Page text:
The Arthur O. Eve Higher Education Opportunity Program (HEOP) has served MMC since 1969. HEOP developed out of the need for private colleges and universities in New York State to provide higher education for students who have academic potential but lack the necessary preparation and demonstrate financial need. HEOP receives funding from the New York State Higher Education Opportunity Grant along with MMC funding. Students in HEOP receive the supportive services of academic courses, tutorial work and counseling (academic, personal, and career planning). Students entering the College through this program are required to participate in the six-week summer program. Students wishing to apply for HEOP must submit an Admission application and supporting data to the Office of Admissions. A personal interview is required for all applicants. Students must be eligible for TAP and Pell awards. For information concerning eligibility requirements, please contact the HEOP office.

Students in the HEOP program are required to meet standards of progress and pace as previously defined for New York State Aid. Their good standing is maintained by their continued success in meeting these standards. Detailed guidelines governing these standards for progress and pursuit are available from the Office of Financial Aid. All students covered by HEOP must remain eligible for TAP awards in order to remain in the HEOP program at MMC. HEOP students who fall below the HEOP standards are subject to dismissal from the program and from the College.

Returning Adult Students

MMC supports non-traditional aged adults, 25 years and older, who wish to continue their education and achieve a bachelor’s degree. The Office of Admissions provides support to adult applicants in the admissions process, including the application and counseling on the final decision. The Office reaches out to the community, providing information sessions and individual appointments specifically geared towards the returning adult student. It also works with employers to provide assistance for staff members interested in returning to college for a degree or certificate.

Center for Academic Support and Tutoring (CAST)

The Center for Academic Support and Tutoring

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Located in Nugent Hall 451, the Center for Academic Support and Tutoring (CAST) has two primary functions - providing tutoring for all Marymount Manhattan students and offering placement tests for incoming students. The Center prides itself on providing one-on-one support for every student. It is the mission of the Center to provide these services in any reasonable manner in order to secure student futures; its main objective is to assure each student who passes through the doors that they can and will succeed in college. For more information about the Center for Academic Support and Tutoring, please call 212-774-4820.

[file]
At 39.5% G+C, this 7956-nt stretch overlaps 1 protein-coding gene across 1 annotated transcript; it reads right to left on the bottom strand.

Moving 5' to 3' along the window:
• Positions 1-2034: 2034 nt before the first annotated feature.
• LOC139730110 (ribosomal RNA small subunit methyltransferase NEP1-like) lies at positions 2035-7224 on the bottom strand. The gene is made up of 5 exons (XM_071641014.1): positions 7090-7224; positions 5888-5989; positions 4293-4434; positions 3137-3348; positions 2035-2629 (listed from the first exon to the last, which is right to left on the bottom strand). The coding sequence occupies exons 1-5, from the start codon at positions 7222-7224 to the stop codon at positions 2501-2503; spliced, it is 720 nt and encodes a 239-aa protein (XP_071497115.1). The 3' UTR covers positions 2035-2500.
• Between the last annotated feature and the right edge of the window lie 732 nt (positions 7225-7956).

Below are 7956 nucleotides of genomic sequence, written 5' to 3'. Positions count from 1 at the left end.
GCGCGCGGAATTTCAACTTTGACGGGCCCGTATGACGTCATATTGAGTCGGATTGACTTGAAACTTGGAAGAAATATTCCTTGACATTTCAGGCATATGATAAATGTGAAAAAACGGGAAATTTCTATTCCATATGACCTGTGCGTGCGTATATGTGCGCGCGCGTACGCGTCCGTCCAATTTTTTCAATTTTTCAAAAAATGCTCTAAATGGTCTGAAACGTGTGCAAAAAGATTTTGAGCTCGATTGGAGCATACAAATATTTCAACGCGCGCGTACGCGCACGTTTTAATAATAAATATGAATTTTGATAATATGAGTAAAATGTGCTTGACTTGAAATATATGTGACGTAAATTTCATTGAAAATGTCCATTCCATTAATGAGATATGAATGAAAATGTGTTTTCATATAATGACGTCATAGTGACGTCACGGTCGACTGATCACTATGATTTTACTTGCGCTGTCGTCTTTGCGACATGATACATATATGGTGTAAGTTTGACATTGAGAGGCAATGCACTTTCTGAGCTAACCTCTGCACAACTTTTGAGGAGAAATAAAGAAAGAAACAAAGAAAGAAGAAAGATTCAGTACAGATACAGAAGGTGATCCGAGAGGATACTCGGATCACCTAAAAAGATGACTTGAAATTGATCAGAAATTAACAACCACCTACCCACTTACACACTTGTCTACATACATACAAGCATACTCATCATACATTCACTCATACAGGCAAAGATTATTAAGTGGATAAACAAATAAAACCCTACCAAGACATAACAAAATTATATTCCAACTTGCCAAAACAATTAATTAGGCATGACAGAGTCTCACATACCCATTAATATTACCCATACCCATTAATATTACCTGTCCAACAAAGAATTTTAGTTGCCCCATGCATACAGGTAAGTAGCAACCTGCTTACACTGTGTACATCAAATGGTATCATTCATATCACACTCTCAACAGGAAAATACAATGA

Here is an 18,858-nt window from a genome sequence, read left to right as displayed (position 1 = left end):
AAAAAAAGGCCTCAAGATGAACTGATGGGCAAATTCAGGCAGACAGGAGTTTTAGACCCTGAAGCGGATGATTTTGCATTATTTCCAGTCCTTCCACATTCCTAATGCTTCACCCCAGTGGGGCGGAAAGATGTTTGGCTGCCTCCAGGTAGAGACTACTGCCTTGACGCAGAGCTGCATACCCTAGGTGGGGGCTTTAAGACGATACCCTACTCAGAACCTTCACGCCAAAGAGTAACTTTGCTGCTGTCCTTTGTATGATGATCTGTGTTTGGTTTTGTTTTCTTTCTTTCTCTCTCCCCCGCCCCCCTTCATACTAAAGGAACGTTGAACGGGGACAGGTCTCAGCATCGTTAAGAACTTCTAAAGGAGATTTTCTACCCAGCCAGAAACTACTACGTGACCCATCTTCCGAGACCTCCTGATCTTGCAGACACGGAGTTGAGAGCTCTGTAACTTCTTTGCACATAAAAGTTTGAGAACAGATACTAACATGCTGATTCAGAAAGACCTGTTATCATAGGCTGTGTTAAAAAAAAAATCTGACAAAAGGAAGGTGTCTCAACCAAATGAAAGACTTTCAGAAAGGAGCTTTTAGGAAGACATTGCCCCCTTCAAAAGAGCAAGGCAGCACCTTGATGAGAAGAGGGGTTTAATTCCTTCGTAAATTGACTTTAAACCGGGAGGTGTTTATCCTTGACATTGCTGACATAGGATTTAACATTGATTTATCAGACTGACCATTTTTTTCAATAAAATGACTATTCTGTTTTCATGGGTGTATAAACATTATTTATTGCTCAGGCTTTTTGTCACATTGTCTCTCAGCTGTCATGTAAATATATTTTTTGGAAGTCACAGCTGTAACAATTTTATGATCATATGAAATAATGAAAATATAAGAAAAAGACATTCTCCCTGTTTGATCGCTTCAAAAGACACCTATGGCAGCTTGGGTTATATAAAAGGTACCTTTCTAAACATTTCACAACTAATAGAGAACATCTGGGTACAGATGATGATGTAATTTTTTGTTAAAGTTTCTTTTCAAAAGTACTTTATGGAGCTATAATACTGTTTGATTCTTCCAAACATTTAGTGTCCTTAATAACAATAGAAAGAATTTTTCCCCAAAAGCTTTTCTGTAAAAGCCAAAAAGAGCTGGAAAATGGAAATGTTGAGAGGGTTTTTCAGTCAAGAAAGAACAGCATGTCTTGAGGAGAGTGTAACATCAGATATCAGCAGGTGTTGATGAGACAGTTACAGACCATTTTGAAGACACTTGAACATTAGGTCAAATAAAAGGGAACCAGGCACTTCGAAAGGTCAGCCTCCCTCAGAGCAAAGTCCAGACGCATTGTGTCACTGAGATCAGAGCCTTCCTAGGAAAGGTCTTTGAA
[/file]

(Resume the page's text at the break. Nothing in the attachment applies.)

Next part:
Faculty Resources at the Center for Academic Support and Tutoring

  • Classroom Visits.  In-class information sessions are available each semester. We can come to your class and offer a brief session on where we are and what we do at the Center for Academic Support and Tutoring.
  • Class Tutoring Requirements. CAST accommodates classes that have required tutoring built into course curriculum. Working around the student’s schedule, we have tutors in over 50 subject areas to help students prepare for specific assignments.
  • Writing Lab Contract. Past labs have covered topics such as writing skills, plagiarism, and grammar. Each lab can be tailored to the student’s needs and can be arranged according to your class schedule.
  • Citation Workshops. Tutors conduct review sessions on MLA/APA/Chicago style citation.

  • Referral Tutoring Request Form. You can use this form to refer students who need help. Please fill out all of the information through the link below, and we will contact your student to make him or her aware of our services.

Jump Start

In addition, CAST runs an intensive three-week academic summer program called Jump Start. Students earn college credits while taking a class and also participate in cultural and community-based activities in and out of the classroom. Both the time spent in the classroom and out in the city helps students adjust to their new role as a college student in the big city, preparing them for success at Marymount and beyond. Faculty are welcome to inquire about summer teaching opportunities with Jump Start.


Communication and Learning Services

The Ruth Smadbeck Communication and Learning Center provides speech-language and audiological clinical services to the Marymount Manhattan community. For those interested, services available include accent modification and therapy for learning, articulation, voice, and fluency challenges.

The clinic also houses an after-school speech clinic, a service program for adults requiring advanced voice and diction instruction for professional speaking, and an after-care program for aphasic individuals. The Center’s speech science laboratory is utilized to conduct research, provide education, and deliver training modules.